A contention, that, because a mortgage was fraudulent as to the mortgagor's creditors, his widow and children were barred under the clean hands doctrine from maintaining a suit in equity against the mortgagee to have it discharged and cancelled as without consideration and not intended to be valid and binding, was without merit where there was no averment in the pleadings of fraud on the mortgagor's part and no evidence of wrongdoing on the part of the plaintiffs and the plaintiffs did not need to, and did not, rely on such fraud of the mortgagor.
BILL IN EQUITY, filed in the Superior Court on November 19, 1947.
The suit was heard by Kirk, J.
F. M. Geremonte, for the defendant.
C. G. Anastos, (B. Darena with him,) for the plaintiffs.
SPALDING, J. Charles J. Rotondi died intestate on July 29, 1947, survived by a widow and four minor children. At his death he was the owner of a parcel of real estate in
Stoneham on which there was a two family house. On September 18, 1929, Charles executed and delivered a purported mortgage of this property to his mother, the defendant. The mortgage, which was recorded on September 24, 1929, recited that it was to secure the payment of $6,000. This suit is brought by the widow on behalf of herself and as the next friend and guardian of her four children to compel the defendant to cancel and discharge the mortgage on the ground that it was executed and delivered without consideration and was never intended to take effect as a valid and binding obligation. The defendant makes no contention that the property in question was mortgaged to her by way of gift. See Pearson v. Mulloney, 289 Mass. 508 , 515-516. In her answer and at the hearing below, she took the position that the mortgage was "based upon valuable and legal consideration."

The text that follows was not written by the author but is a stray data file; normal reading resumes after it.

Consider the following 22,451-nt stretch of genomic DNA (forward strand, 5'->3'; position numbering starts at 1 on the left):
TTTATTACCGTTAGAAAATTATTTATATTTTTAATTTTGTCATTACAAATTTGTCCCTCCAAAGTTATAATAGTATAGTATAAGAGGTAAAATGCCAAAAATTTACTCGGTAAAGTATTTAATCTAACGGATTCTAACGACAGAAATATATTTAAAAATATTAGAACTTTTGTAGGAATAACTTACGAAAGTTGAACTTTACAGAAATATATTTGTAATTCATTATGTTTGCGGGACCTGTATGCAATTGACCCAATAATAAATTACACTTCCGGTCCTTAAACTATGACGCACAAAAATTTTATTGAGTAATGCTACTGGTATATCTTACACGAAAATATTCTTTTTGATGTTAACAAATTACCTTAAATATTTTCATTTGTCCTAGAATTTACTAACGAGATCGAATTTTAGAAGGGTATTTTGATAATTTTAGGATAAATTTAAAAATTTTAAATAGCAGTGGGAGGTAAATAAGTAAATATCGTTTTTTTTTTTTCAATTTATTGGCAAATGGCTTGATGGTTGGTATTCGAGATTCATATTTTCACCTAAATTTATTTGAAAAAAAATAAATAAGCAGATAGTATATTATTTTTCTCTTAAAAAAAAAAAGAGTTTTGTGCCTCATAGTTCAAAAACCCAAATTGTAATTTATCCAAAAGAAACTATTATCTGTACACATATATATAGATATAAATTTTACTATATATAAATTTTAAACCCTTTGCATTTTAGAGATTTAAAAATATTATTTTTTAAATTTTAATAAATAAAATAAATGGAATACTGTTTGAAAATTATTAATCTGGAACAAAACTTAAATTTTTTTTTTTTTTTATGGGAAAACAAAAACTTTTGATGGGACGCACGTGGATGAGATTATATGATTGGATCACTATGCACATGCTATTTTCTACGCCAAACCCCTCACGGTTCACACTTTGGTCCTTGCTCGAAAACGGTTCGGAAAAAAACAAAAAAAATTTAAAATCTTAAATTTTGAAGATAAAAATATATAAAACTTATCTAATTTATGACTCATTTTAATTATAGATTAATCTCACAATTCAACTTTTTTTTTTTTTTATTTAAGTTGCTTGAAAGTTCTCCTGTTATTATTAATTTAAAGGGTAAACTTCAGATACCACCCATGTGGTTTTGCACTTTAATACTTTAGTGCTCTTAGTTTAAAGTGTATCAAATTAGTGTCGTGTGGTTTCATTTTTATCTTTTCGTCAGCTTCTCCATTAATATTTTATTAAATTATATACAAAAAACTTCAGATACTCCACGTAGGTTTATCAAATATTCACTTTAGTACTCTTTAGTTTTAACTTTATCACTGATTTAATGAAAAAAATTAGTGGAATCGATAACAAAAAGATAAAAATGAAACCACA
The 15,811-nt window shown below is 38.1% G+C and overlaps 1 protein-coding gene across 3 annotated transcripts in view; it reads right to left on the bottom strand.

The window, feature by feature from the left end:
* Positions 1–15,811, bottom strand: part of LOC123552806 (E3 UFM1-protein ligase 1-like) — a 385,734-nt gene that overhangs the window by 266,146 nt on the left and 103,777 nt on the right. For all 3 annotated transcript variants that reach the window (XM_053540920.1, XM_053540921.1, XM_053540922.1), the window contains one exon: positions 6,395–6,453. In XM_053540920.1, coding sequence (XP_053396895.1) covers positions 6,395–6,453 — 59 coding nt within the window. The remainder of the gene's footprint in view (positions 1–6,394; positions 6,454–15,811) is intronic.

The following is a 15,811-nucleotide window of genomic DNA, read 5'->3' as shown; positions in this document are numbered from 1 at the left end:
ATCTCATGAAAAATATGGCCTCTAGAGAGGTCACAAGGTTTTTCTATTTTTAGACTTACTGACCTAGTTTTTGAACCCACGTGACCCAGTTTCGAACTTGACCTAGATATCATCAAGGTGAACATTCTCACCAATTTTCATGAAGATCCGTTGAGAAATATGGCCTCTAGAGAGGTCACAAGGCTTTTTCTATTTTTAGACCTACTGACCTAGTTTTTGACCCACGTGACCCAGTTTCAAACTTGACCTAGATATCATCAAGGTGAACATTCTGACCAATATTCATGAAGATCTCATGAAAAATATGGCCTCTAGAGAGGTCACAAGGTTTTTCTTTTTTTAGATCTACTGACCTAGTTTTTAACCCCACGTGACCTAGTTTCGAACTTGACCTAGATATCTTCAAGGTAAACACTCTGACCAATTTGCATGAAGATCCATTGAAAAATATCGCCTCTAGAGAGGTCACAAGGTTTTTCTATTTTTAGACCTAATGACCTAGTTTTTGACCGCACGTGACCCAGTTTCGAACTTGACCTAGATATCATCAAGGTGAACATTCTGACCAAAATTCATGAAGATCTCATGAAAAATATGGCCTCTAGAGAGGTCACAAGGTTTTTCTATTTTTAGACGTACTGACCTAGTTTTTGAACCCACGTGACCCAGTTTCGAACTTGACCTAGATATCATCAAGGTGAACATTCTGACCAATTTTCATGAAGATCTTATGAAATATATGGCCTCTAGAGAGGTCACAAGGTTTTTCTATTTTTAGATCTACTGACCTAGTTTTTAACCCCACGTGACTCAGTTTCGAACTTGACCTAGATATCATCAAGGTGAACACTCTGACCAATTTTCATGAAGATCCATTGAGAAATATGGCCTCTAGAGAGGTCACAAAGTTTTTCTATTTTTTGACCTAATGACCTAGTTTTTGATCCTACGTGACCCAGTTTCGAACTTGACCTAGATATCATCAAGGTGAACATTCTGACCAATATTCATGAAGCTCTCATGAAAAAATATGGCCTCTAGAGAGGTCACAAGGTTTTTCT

The evidence, which is reported, is conflicting concerning the circumstances which gave rise to the execution and delivery of the mortgage and as to whether it was given for consideration. The judge found that "upon all the evidence . . . there was no consideration for the execution of the mortgage; that it was never intended either by Charles . . . or by the defendant to be a valid and binding obligation between them; [and] that it was executed and recorded for the purpose of protecting Charles . . . against prospective liabilities." A final decree was entered ordering the defendant to cancel and discharge the mortgage. The defendant appealed.
There was no error. The findings of the judge were not plainly wrong and support the decree entered below. The defendant argues that the mortgage was fraudulent as to creditors, and that the plaintiffs, under the clean hands doctrine, should be denied the aid of a court of equity. This contention is without merit. There is no averment of fraud on the part of Charles or the plaintiffs in the pleadings. The plaintiffs were not guilty of any wrongdoing and were not obliged to show the guilt of Charles, from whom their title is derived, in proving their case. They could prove
their case without reference to the fraudulent elements in the facts found by the judge. No defrauded creditor is a party to this suit. See O'Gasapian v. Danielson, 284 Mass. 27 , 34. In these circumstances the court will not interfere of its own motion to deny the relief sought. The case is governed by Lufkin v. Jakeman, 188 Mass. 528 , 531-532, Murphy v. Moore, 228 Mass. 565 , 568, and Paula v. Soares, 304 Mass. 450 , rather than by Caines v. Sawyer, 248 Mass. 368 , 374, cited by the defendant.
Decree affirmed with costs.